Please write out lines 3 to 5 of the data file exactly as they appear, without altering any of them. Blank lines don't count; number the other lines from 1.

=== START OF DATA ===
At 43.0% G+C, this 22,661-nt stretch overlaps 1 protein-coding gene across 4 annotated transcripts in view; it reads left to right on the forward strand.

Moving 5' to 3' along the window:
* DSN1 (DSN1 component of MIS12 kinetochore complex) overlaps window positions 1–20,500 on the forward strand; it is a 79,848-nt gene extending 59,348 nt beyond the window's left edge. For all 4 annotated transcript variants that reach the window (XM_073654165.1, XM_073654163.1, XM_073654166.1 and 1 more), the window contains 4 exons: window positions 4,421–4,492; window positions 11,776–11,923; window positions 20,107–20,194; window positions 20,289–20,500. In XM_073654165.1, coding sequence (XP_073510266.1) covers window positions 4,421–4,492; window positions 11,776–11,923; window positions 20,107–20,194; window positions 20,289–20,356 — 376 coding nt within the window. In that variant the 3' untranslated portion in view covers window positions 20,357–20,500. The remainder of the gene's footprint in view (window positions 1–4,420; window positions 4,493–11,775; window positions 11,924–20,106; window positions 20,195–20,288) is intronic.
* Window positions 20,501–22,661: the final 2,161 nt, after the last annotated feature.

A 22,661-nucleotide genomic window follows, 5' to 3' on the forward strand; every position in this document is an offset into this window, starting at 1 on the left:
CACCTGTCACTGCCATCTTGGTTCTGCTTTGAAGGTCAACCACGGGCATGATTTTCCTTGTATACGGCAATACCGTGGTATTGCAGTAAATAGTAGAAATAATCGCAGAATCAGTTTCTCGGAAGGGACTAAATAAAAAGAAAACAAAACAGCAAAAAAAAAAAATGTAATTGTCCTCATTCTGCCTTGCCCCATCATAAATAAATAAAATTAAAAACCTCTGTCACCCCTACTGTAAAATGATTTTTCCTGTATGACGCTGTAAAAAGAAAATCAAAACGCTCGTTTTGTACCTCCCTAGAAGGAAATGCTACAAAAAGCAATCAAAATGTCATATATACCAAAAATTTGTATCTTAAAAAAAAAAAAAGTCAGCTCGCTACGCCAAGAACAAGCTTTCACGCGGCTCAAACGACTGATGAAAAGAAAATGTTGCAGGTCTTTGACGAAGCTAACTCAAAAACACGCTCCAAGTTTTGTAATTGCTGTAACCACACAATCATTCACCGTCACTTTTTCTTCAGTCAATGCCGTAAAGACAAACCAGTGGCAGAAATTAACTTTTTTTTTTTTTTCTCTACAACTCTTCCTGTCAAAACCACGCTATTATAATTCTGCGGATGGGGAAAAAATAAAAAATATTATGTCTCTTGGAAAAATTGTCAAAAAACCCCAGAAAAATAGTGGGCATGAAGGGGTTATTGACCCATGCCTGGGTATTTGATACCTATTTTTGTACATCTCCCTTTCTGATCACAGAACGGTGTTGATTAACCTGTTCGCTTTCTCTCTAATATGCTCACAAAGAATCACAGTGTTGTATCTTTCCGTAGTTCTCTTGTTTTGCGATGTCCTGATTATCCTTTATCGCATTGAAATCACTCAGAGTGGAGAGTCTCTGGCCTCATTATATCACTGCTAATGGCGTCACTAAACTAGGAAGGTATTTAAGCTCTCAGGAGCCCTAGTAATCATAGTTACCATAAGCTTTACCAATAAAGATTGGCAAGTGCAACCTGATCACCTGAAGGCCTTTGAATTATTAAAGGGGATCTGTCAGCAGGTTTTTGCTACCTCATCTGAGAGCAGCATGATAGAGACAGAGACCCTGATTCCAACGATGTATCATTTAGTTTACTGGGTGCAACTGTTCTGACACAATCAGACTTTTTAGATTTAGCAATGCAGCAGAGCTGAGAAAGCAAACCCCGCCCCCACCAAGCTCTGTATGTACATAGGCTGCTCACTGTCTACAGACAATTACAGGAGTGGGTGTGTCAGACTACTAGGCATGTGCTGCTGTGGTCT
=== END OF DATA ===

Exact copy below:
* DSN1 (DSN1 component of MIS12 kinetochore complex) overlaps window positions 1–20,500 on the forward strand; it is a 79,848-nt gene extending 59,348 nt beyond the window's left edge. For all 4 annotated transcript variants that reach the window (XM_073654165.1, XM_073654163.1, XM_073654166.1 and 1 more), the window contains 4 exons: window positions 4,421–4,492; window positions 11,776–11,923; window positions 20,107–20,194; window positions 20,289–20,500. In XM_073654165.1, coding sequence (XP_073510266.1) covers window positions 4,421–4,492; window positions 11,776–11,923; window positions 20,107–20,194; window positions 20,289–20,356 — 376 coding nt within the window. In that variant the 3' untranslated portion in view covers window positions 20,357–20,500. The remainder of the gene's footprint in view (window positions 1–4,420; window positions 4,493–11,775; window positions 11,924–20,106; window positions 20,195–20,288) is intronic.
* Window positions 20,501–22,661: the final 2,161 nt, after the last annotated feature.

A 22,661-nucleotide genomic window follows, 5' to 3' on the forward strand; every position in this document is an offset into this window, starting at 1 on the left: